It’s a big deal when a jersey number is retired. What it means is that no other player, now or ever, can have that retired number on their uniform. The honour of retiring a jersey number can be bestowed on a player with a highly memorable career.
We have one of those in our midst.
EMCS physical education teacher Ian McKenzie sent the Sooke News Mirror a notice that the school had retired Trevor Bligh’s basketball jersey and presented him with his old jersey from his playing days in a frame at the June 11 EMCS Awards Evening.
“The retirement of his jersey is not only the culmination of years of volunteering,” writes Ebony Logins, who has known Bligh for over 15 years now, “but it also symbolizes the effect that his contributions have on youth in sport.” His legacy, Logins articulated, is his “passion for supporting youth through sport is driven by the sense of community that sport so modestly creates in a small town”
Currently, many may know Bligh as the coach for the EMCS boys basketball team, the team that recently rose to heights greater than any ever achieved at EMCS. They were brought to those heights in part by Bligh, whose great passion for the game kept him involved as a coach over the years.
His passion came from his own years at EMCS. In 1992 when he was in Grade 10, Bligh forfeited his final year of junior ball so that he could be a part of the senior boys’ basketball team in the AA Boy’s League.
In the winter of 1995 — that would be almost 19-and-a-half years ago — Bligh was approached to coach senior boys’ basketball team at EMCS. He was 18 years old.
Over the years, Bligh has clearly developed as a coach, learning by trial and error. For instance, he said he had a “very talented team” in 1997-1998. “We went to the Island’s AAs, but if I had them now they would have gone to the provincials.”
“Looking back, I really didn’t know what I was doing,” he comments.
That has clearly changed. In February this year, Bligh and his senior boys’ basketball players reached new heights for EMCS, winning the City AAA Regular Season title for the first time ever.
His parents, who both coached Sooke fast pitch for 20 years, had a big influence on him. “I was the dirty-faced kid running around the park,” he laughed, “chasing foul balls for freezies awarded on the return of the ball to the concession.”
Growing up on the ball field offered two great life’s lessons.
First, it gave him exposure to the relationship between coaches and players. “I saw how the older kids looked up to their coach,” Bligh recalled, “the fun, friendship and respect that the players and coaches had.”
Second, it influenced his own coaching style. “How I deal with my players came from my parents’ style. Firm, strict, but human and approachable.”
Bligh is also a big advocate of the life lessons that can be acquired by his players.
“My coaching philosophy is ‘team’,” he said. “I believe that this program can teach you discipline, leadership, and how to get along with others.”
His contributions have not gone unnoticed by the parents of the basketball players either. “He is not a paid teacher, [he’s] just a working stiff, a volunteer, inspiring a generation of new community coaches,” noted Glenn Dickie, father to Scott Dickie, a recent player with the Wolverines. “And on top of all the influence he makes to peers and players, he also wins.” Bligh’s almost-20-years of experience coaching has been invaluable to the students he has impacted.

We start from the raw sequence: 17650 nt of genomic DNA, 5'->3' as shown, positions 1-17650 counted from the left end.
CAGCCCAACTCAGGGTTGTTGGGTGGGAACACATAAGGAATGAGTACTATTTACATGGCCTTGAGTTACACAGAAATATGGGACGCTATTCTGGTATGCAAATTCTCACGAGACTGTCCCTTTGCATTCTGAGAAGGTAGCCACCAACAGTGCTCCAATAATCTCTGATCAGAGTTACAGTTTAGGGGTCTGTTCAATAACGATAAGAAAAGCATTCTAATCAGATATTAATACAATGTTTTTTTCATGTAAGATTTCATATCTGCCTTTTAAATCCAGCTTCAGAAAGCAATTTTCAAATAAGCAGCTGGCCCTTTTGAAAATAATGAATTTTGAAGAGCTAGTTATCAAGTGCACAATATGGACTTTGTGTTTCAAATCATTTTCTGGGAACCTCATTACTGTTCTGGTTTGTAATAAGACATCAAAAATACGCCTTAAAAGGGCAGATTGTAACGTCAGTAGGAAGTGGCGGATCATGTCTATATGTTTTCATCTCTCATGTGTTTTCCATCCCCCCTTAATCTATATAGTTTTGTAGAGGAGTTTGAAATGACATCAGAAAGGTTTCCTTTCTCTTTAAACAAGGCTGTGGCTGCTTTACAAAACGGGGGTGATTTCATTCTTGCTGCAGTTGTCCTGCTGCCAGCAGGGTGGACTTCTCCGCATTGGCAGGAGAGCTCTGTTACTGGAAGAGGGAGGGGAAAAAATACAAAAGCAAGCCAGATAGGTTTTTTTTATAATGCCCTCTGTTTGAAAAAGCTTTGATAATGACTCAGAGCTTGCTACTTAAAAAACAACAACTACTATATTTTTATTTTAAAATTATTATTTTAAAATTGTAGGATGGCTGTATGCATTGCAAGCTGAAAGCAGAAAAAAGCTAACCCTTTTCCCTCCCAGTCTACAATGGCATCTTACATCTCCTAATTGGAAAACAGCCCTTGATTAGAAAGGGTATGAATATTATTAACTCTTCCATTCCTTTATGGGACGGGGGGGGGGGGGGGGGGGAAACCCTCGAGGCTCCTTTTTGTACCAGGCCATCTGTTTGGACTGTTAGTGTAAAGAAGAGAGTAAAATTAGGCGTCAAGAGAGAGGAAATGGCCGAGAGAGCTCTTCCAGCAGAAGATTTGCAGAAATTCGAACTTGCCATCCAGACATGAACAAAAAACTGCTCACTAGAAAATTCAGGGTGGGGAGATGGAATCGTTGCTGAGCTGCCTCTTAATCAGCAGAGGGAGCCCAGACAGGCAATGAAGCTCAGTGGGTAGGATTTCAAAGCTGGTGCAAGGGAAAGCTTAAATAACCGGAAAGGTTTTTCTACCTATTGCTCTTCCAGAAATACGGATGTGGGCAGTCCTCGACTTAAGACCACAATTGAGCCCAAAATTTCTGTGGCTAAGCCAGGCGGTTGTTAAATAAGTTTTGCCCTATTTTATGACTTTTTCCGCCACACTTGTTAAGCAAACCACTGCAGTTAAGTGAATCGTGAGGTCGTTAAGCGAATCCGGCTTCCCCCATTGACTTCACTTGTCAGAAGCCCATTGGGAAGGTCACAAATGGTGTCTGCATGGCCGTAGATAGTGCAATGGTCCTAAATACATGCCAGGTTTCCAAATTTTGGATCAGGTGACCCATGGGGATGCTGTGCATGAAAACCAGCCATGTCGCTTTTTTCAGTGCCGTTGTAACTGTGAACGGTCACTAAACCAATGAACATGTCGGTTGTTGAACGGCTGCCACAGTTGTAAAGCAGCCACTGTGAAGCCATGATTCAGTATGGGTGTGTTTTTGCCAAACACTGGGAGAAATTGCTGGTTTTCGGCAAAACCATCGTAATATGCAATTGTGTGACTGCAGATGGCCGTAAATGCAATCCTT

“Trevor is an amazing man who is so much more than a coach,” writes Gloria Yates, mother of three whose lives Bligh has impacted. “He is a mentor who is dedicated to helping these young men and women be the best they can be (not just on the court). He gives of himself everyday to be available to them and to help them succeed in whatever they take on.”
Logins concurs. “His pride, ambition, and excitement for the success of young people in sport has been passed on to many, including myself. I was incredibly fortunate to have four assistant coaches for my junior girls basketball team this year, three of whom played for Trevor. They are the next generation, and for me, working in youth and inter-generational engagement, this is so important to see.”
Coaching basketball has been a two-decade long constant in his life. Besides this, he also has a family and full-time work. This makes for an incredibly busy life.
“I choose occupations that allowed me to be free to coach,” he noted, commenting that his day job experience ranged from cooking and building kayaks to construction work and painting, which he currently does.
And his family is his anchor. “I love my son more than anything,” he says about his almost-five-year old son. “My wife Shannon is … the real reason I am still able to coach these past 4 to 5 years.”
The big question
Saving the best for last, there has been some speculation mulling about town that Bligh will be retiring alongside his jersey.
Not so, he assures the Sooke News Mirror. “I am not calling it quits,” he said. “I have the best team I’ve ever had about to take the floor next November. I’d be crazy to (retire now).”
Ultimately, coaching has been extremely rewarding to both Bligh and the boys. His greatest source of pride is that he has “produced at least eight players who are better than I was,” he says, noting the additional rewards come from the relationships he build with colleagues and “even the refs.”
“I think I’ll be here till I’m 70,” he speculates. “I’m sure there will be seasons where capable parents and/or assistants coaches will take a leading role if (they) wanted, but I’ll always be around.”